Accounting & Financial Reporting


The financial reporting framework in Switzerland is established by the Swiss Code of Obligations (Swiss CO). The Swiss CO requires all companies to prepare their financial statements in accordance with Swiss CO. In addition, certain companies must also prepare financial statements in accordance with a recognized financial reporting standard as described later in this section. These recognized standards include Swiss GAAP FER, IFRS, IFRS for small and medium-sized entities (SMEs), US GAAP, and IPSAS. PIEs are required to prepare their group financial statements in accordance with IFRS or US GAAP if they are listed on a major stock exchange, and in accordance with Swiss GAAP FER if they are listed on the domestic market. The Swiss GAAP FER Foundation, a private independent standard-setting body, establishes the Accounting and Reporting Recommendations (Swiss GAAP FER) which are Swiss accounting standards that provide a true and fair view of financial position, cash flows, and the results of operations.

The fiscal year is generally the calendar year unless the company uses a different financial year basis. For example, the first financial year may be longer or shorter than 12 months. Federal and cantonal/municipal income taxes are assessed annually on the current year’s income.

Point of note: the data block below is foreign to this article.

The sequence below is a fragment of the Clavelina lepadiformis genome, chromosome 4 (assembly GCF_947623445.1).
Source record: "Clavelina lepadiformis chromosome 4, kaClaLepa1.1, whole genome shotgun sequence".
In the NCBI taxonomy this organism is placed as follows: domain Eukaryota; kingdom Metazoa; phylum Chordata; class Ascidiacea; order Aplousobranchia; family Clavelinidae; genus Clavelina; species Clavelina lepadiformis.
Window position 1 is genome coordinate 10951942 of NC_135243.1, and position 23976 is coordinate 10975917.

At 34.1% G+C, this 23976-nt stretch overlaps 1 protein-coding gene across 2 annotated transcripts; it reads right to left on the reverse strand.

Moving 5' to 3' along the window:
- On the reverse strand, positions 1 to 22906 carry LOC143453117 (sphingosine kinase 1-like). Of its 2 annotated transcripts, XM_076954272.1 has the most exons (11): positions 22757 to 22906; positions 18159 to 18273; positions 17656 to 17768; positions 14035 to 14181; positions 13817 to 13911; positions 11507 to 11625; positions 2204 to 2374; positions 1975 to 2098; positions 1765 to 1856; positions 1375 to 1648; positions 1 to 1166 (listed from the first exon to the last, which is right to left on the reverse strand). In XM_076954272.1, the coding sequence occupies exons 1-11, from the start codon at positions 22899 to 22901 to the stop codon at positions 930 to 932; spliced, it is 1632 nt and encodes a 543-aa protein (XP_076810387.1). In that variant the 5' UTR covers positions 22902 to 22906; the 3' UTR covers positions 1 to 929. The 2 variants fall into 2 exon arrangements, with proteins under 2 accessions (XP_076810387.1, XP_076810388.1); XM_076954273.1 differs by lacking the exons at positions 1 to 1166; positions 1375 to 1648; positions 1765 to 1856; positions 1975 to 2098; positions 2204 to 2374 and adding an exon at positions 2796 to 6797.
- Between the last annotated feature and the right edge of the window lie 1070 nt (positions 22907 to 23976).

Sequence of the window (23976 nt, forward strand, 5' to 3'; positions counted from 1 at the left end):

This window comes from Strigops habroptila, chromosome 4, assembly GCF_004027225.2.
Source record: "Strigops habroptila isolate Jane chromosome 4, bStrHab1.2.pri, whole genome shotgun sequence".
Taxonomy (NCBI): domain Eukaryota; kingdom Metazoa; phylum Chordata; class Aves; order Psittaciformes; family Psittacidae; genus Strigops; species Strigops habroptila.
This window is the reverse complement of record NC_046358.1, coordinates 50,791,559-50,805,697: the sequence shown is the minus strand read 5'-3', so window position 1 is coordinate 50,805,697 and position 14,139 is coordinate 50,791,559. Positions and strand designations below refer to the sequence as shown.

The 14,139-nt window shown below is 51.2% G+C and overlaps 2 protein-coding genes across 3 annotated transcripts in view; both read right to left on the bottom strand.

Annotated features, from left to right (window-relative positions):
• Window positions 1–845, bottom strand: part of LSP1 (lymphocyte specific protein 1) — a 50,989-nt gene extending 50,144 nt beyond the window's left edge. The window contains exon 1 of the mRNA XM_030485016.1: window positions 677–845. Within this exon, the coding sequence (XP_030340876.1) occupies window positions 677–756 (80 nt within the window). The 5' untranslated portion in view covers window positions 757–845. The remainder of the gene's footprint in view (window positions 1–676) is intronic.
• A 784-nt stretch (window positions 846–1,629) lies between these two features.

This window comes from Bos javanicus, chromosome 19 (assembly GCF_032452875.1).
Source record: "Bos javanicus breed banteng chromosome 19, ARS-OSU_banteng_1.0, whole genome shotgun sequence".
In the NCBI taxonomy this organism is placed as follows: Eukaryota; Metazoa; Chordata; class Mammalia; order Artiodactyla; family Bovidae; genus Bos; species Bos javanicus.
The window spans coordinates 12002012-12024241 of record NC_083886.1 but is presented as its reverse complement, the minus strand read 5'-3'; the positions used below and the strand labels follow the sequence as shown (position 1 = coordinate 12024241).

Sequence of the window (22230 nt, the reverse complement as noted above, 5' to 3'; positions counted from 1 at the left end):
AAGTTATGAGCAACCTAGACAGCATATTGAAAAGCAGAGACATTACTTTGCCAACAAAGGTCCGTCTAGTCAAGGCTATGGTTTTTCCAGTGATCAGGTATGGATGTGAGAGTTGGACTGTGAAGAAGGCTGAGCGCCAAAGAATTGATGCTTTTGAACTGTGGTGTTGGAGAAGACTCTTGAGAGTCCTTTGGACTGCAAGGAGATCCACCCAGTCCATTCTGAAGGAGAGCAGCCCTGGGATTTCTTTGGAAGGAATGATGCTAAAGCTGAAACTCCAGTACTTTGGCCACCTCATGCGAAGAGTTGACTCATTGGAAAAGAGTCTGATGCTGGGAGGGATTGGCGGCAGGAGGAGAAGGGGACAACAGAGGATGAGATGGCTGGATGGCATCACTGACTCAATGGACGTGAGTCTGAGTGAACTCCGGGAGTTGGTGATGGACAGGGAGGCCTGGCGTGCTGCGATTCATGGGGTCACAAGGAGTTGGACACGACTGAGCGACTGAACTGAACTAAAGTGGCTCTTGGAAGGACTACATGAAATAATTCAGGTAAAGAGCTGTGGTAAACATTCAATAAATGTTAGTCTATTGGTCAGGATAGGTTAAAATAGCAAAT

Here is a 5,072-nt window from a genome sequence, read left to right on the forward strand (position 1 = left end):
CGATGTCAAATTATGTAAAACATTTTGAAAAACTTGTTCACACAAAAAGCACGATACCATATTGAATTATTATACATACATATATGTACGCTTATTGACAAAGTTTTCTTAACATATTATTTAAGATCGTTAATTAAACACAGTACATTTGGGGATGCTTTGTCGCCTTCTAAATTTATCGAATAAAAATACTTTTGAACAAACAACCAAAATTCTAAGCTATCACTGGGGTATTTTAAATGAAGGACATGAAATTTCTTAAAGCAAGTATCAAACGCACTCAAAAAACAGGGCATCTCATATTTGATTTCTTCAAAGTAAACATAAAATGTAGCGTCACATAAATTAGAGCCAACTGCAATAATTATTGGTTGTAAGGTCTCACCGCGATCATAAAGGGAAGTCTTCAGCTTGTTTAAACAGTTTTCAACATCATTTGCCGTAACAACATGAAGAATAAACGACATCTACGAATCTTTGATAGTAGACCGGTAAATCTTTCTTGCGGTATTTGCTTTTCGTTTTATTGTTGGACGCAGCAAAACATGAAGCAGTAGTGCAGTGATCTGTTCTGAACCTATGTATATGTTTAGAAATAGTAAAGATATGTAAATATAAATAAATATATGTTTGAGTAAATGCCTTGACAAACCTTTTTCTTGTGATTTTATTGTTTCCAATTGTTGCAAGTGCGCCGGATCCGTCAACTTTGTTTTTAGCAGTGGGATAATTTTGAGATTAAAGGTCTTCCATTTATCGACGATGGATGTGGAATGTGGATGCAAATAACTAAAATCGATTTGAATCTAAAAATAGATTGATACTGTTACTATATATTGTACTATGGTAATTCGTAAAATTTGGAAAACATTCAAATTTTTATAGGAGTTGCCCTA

The principles of orderly accounting according to Swiss regulations are as follows:

  • Complete, truthful, and systematic recording of transactions and matters
  • Documentary proof
  • Clarity
  • Appropriateness given the type and size of the business
  • Verifiability

The accounting shall present the financial position of the business so that a third party can make a reliable assessment of it. The fundamentals of financial reporting are the assumption of going concern and a cut-off regarding time and nature.

The principles of orderly financial reporting according to Swiss regulations are as follows:

  • Clarity and understandability
  • Completeness
  • Reliability
  • Materiality
  • Prudence
  • Consistency in presentation and valuation
  • No offsetting of assets and liabilities or income and expenses

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